Guild produces juicy surprise
After a year of writing and a summer of filming, the students of MTSU Film Guild aim to release their first feature film to audiences next summer.
“Juicy Mooshu” is an action-comedy film about two sanitation workers who discover an ancient Chinese chest during one of their cleaning assignments.
In the midst of their assignment, a prostitute approaches and attacks the men, and they soon find themselves running from the Chinese mob.
The feature film is based on events familiar to senior film students Chris Ranker, Ross Wells and recent graduate Warren Smythe, the film’s director.
“It’s inspired by things that we know, that we’re familiar with, family members we’re familiar with and things that have happened to us before,” Smythe said. “That’s how a film is successful. It’s relatable.”
Ranker took lead as the producer for “Juicy Mooshu,” having experience producing multiple series on MT10HD. Wells took the role of writing the screenplay after two years of screenwriting.
The three agreed to intertwine all of their “wild stories” into one script. Wells wanted a film involving “crazy drug situations,” Smythe wanted to involve two individuals who experience significant transformation, and Ranker wanted explosions.
Once the crew reached a main idea for their film, Wells began to write.
“I came out to school here originally for music. I was just trying new things and getting as much out of college as I could, because what I originally came out to college for is nowhere near what I’m doing now,” Wells said. “I had a class with Chris Ranker, and he enjoyed me, so I guess he wanted to get me involved. This is my debut.”
Although “Juicy Mooshu” is now in post-production phase, the film faced complications with funding as all of the guild’s previous films were done in a shorter amount of time.
The crew spent approximately $25,000 on the film, $5,000 under their initial goal. They used fundraising website Kickstarter to help with funding, and they also conserved money by purchasing cheap meals for their actors and actresses and using cost-free locations, such as Smythe’s house and his family’s properties.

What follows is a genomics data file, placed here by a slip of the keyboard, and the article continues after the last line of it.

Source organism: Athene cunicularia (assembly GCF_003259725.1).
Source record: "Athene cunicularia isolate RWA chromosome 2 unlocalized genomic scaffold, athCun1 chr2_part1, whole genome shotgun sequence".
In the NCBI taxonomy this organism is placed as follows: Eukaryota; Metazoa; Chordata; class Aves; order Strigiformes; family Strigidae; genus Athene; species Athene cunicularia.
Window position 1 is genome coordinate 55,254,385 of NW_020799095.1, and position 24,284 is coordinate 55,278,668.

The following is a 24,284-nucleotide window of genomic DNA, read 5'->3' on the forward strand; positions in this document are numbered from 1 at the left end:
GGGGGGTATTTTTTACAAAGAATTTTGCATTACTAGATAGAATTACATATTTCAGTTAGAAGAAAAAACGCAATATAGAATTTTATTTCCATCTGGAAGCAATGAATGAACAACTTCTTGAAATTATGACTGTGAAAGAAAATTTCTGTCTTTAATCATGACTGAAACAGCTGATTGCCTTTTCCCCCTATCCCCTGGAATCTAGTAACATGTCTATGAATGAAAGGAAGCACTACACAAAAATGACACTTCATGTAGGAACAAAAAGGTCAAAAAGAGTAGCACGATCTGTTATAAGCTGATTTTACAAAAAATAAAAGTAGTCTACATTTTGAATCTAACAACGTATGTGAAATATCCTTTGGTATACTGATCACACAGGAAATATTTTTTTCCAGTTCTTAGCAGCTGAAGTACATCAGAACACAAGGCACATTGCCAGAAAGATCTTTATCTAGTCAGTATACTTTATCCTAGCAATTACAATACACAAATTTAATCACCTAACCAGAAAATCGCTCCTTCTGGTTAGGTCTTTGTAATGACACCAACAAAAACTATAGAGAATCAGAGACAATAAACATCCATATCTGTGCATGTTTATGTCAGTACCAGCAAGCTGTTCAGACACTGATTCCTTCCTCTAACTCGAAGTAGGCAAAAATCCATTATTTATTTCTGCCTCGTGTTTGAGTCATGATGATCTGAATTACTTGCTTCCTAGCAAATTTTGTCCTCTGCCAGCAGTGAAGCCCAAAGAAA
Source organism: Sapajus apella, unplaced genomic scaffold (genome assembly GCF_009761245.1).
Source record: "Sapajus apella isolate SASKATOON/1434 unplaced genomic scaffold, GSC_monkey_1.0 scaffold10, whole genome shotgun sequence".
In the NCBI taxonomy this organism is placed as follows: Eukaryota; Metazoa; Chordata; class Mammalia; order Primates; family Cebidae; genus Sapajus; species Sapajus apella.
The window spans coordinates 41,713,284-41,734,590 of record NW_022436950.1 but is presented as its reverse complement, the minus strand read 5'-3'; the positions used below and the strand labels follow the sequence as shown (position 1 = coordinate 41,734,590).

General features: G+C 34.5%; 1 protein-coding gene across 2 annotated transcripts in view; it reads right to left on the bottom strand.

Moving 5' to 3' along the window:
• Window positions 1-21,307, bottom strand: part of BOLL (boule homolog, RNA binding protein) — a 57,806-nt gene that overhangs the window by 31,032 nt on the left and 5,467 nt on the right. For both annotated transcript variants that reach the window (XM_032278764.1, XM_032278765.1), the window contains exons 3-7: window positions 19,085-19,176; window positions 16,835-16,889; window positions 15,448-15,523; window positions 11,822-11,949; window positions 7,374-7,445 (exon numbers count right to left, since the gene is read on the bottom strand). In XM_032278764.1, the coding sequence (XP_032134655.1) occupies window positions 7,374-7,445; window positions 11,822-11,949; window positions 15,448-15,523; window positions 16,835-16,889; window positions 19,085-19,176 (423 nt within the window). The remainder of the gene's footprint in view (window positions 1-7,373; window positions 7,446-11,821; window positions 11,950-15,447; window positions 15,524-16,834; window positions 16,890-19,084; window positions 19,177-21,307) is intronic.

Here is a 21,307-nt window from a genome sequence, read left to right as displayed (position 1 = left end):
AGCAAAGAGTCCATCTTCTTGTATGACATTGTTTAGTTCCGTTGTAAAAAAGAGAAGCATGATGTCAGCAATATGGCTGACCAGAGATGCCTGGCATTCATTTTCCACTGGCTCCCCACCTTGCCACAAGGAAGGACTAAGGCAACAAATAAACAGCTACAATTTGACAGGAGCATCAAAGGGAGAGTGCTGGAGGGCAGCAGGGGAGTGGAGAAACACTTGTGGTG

“A lot of people were very doubtful of my creative decisions because sometimes it was abnormal, like the things that I did. A lot of times I was even questioning myself or second guessing myself, but I think the only way to make art, to be innovative, is to try something different, try something that feels right,” Smythe said. “That’s what we tried to do with this film- try things that are unconventional, but still keep it classy with conventional film techniques.”
Once the film is complete, the crew plans to submit it to appropriate festivals. As well as plans to rent theaters locally, in Nashville and Hendersonville to promote their work.
The MTSU Film Guild is an organization for students with career desires in filmmaking or video production.
“I’ve always said that if you want to be a filmmaker, you should just make films. That sounds really simple, but people don’t do that,” said Evan Caddell, cinematographer and a junior majoring in electronic media communication. “They say, ‘Oh, I want to be a filmmaker,’ and they don’t do anything or they wait around. You have to devote yourself completely to film.”